DAOs allow a group to work symbiotically for financial gain. They can trustlessly share the equity of the combined work. DAOs allow users to invest in an idea, even before venture capital gets the chance.

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Becoming ALive: Decentralized Autonomous Organisms

In their current state, DAOs are far from autonomous. They can replace lower level management by enhancing human cooperation and executing simple managerial tasks. Humans are still required for complex decision making. If in the future, DAOs can make higher level decisions, perform goal seeking behavior, and have some autonomy, would they be considered a living organism?

Ismail Malik founder of Blockchain Labs envisions a future for DAOs, where high level decisions are handled by “executive decision trees”. DAOs might perform “oracle calls” out to humans, to receive input on certain tasks. They could be self improving, and possibly equipped with evolutionary DNA, only calling for human input when a customer has a disagreement with the AI. Malik thinks multiple DAOs could link together to form something like an organism. They could cooperate to build a complex, interdependent, system. But, this future might be a dystopian vision if AIs are competing with humans for a piece of the economic pie.

Current Examples of Working DAOS

Meta Cartel is a DAPP incubator, providing resources and social capital to new projects, such as the gas station network. They focus on application development and ETH mass adoption, providing “grant funding and operational support” to early teams.

Users can receive shares in MetaCartel by completing tasks, or donating ETH to the DAO. Shares are non-fungible, and non transferable. They are non-transferable because they don’t want users to sell voting rights!

Meta-cartel relies heavily on pre-screening, which could be why they haven’t yet had major sources of contention between members. Recently, they have been experimenting in micro-finance, NFTs, and are moving towards a goal of creating a revenue generating DAO.

One idea I found interesting in the video above, was about child DAOs. I liked the idea of how a group of members could form child DAOs in-order to complete specific tasks, then dissolve them when the task was completed.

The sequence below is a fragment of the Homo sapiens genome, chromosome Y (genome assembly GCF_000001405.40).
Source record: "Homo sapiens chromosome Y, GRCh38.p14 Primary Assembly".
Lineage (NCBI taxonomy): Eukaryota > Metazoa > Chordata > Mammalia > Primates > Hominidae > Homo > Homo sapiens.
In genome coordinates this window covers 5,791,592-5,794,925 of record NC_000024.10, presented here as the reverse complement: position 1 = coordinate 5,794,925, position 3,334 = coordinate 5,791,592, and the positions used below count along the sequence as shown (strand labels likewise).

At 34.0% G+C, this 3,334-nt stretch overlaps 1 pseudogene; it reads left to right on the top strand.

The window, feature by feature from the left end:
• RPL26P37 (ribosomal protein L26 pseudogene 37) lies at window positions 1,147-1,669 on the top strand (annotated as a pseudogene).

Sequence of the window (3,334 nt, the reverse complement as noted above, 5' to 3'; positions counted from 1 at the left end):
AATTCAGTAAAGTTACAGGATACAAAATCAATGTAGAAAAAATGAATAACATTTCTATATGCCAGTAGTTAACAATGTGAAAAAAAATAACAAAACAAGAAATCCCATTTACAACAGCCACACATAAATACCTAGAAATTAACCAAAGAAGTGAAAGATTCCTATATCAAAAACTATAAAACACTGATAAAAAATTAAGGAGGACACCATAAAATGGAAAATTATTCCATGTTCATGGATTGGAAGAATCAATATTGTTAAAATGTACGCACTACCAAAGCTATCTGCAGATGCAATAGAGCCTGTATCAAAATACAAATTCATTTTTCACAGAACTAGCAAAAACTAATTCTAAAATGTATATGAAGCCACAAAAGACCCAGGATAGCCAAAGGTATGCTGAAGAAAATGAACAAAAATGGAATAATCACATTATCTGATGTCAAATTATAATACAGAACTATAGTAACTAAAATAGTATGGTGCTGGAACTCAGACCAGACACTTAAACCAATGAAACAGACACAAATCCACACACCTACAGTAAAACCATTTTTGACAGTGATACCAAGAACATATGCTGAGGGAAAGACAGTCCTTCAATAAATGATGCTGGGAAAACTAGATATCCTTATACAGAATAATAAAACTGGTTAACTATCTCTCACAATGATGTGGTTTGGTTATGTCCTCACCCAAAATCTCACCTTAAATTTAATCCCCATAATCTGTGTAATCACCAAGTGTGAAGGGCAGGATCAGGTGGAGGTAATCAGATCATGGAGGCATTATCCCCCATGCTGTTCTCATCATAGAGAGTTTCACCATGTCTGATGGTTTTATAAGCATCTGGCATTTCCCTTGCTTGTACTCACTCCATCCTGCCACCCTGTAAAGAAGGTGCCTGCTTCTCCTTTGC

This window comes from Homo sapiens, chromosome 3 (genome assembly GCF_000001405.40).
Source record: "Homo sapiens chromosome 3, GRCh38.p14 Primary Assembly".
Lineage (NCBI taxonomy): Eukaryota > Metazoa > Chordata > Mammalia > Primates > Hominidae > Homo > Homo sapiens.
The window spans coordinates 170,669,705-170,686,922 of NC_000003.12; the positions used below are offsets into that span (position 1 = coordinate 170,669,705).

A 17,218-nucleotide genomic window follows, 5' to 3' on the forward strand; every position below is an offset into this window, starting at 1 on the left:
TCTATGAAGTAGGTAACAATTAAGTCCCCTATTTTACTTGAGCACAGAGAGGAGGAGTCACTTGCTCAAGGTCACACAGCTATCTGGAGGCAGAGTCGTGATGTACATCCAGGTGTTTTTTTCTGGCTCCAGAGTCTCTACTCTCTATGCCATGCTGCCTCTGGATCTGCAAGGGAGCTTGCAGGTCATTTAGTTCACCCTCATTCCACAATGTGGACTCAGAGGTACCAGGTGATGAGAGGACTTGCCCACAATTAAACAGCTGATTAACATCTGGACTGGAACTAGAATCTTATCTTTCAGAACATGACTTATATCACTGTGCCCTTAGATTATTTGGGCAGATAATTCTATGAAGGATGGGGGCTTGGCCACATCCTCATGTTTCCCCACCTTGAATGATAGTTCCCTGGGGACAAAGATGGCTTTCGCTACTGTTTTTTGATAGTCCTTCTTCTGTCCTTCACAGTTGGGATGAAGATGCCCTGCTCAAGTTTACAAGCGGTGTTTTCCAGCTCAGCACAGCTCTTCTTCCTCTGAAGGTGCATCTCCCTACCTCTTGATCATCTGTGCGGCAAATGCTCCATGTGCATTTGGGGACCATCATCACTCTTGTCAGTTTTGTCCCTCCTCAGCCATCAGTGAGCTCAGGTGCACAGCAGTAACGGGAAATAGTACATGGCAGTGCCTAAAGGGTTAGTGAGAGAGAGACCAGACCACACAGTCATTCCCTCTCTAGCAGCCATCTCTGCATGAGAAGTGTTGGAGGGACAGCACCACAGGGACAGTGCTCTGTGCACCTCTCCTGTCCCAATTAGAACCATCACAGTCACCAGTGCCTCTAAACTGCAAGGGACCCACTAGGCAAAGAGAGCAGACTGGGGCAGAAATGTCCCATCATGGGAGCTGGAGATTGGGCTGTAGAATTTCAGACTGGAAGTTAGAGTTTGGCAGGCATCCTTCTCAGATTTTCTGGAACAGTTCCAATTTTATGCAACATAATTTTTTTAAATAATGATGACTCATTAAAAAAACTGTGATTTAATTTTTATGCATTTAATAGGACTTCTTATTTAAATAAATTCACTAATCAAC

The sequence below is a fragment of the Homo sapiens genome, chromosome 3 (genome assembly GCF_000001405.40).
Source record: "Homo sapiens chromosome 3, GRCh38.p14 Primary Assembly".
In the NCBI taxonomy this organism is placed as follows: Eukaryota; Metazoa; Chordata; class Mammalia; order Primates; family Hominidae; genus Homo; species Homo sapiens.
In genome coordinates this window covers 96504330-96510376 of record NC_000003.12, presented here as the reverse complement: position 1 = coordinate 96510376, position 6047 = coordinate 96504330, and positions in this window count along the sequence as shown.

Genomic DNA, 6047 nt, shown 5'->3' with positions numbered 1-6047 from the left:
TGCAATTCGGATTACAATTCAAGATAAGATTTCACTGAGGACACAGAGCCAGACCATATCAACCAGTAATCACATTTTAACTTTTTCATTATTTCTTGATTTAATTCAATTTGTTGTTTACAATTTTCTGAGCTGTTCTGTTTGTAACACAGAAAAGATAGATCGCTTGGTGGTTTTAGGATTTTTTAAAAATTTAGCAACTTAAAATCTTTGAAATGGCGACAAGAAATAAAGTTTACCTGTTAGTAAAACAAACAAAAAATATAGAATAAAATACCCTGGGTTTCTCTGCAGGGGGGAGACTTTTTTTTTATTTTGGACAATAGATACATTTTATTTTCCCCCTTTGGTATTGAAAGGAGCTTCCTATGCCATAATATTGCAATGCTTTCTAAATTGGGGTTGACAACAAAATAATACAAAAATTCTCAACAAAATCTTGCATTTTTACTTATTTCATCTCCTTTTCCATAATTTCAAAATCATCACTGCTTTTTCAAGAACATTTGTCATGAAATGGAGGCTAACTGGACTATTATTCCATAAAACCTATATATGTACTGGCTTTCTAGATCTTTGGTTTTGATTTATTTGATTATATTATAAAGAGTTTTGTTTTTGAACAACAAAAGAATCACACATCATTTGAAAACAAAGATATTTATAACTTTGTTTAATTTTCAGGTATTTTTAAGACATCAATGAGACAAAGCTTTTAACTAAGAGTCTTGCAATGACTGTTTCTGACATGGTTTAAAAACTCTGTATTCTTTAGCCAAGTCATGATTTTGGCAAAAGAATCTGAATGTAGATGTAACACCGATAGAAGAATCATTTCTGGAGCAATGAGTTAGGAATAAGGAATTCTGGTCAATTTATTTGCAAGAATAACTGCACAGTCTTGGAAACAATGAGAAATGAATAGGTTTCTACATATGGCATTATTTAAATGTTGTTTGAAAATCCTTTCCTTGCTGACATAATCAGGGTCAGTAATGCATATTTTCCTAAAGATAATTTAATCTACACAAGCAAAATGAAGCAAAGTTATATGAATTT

Moloch Dao is focused on providing grants to fund the “Ethereum public goods infrastructure” with an emphasis on helping the transition from ETH 1.0 to 2.0. Moloch is a simple DAO. It is essentially a multi-sig wallet with voting, and rage-quit functionality.

“Rage quit” allows users to destroy their stock and voting rights, in exchange for access to the underlying capital.

Maker Dao – MakerDAO allows users to create CDPs (collateralized debt position) in order to withdraw a stablecoin called DAI, as a loan. Lenders can earn interest on funds by contributing to a pool, which is provided to borrowers. Maker (MKR) tokens allow holders to have a share in governance and vote on stability rate changes.

Kyber Dao This DAO was created to help users manage parts of the Kyber protocol including: network fees, burning ratios and reserve incentives. KNC holders are allowed to submit and vote on proposals. This DAO runs using Blockstack.

Bitshares – Bitshares is a decentralized exchange and a platform which can facilitate development of Decentralized Autonomous Companies. It is the first known DAO, or DAC. It was created by Dan Larimer, who first proposed the concept here.

Bitshares can automate parts of the human management process, by encoding it into an immutable set of smart contracts . It allows elections of delegates and witnesses to submit proposals and vote on upgrades. Each stakeholder’s power is proportional to the amount of BTS it has staked.